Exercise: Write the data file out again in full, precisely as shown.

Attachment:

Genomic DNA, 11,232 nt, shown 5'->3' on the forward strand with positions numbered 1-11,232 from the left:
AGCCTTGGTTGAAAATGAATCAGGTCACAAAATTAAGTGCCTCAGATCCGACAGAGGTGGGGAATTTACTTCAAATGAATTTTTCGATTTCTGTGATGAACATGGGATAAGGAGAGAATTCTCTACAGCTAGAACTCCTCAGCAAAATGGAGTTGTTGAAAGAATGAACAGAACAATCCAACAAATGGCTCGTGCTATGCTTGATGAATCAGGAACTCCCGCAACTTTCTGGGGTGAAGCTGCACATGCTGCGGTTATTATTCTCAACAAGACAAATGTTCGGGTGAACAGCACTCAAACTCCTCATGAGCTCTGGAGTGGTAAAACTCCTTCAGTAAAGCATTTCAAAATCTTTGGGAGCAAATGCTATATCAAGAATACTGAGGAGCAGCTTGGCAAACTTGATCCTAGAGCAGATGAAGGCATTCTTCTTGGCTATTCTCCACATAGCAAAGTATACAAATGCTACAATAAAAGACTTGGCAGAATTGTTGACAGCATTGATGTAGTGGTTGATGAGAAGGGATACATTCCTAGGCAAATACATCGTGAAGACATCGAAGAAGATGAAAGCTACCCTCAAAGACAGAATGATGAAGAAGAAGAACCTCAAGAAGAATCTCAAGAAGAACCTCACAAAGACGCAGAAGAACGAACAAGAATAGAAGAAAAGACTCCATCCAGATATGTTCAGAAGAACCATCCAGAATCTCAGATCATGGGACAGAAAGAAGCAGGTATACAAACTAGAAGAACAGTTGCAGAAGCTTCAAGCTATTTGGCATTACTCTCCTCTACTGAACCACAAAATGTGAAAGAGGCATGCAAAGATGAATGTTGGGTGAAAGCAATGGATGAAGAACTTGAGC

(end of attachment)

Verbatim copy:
Genomic DNA, 11,232 nt, shown 5'->3' on the forward strand with positions numbered 1-11,232 from the left:
AGCCTTGGTTGAAAATGAATCAGGTCACAAAATTAAGTGCCTCAGATCCGACAGAGGTGGGGAATTTACTTCAAATGAATTTTTCGATTTCTGTGATGAACATGGGATAAGGAGAGAATTCTCTACAGCTAGAACTCCTCAGCAAAATGGAGTTGTTGAAAGAATGAACAGAACAATCCAACAAATGGCTCGTGCTATGCTTGATGAATCAGGAACTCCCGCAACTTTCTGGGGTGAAGCTGCACATGCTGCGGTTATTATTCTCAACAAGACAAATGTTCGGGTGAACAGCACTCAAACTCCTCATGAGCTCTGGAGTGGTAAAACTCCTTCAGTAAAGCATTTCAAAATCTTTGGGAGCAAATGCTATATCAAGAATACTGAGGAGCAGCTTGGCAAACTTGATCCTAGAGCAGATGAAGGCATTCTTCTTGGCTATTCTCCACATAGCAAAGTATACAAATGCTACAATAAAAGACTTGGCAGAATTGTTGACAGCATTGATGTAGTGGTTGATGAGAAGGGATACATTCCTAGGCAAATACATCGTGAAGACATCGAAGAAGATGAAAGCTACCCTCAAAGACAGAATGATGAAGAAGAAGAACCTCAAGAAGAATCTCAAGAAGAACCTCACAAAGACGCAGAAGAACGAACAAGAATAGAAGAAAAGACTCCATCCAGATATGTTCAGAAGAACCATCCAGAATCTCAGATCATGGGACAGAAAGAAGCAGGTATACAAACTAGAAGAACAGTTGCAGAAGCTTCAAGCTATTTGGCATTACTCTCCTCTACTGAACCACAAAATGTGAAAGAGGCATGCAAAGATGAATGTTGGGTGAAAGCAATGGATGAAGAACTTGAGC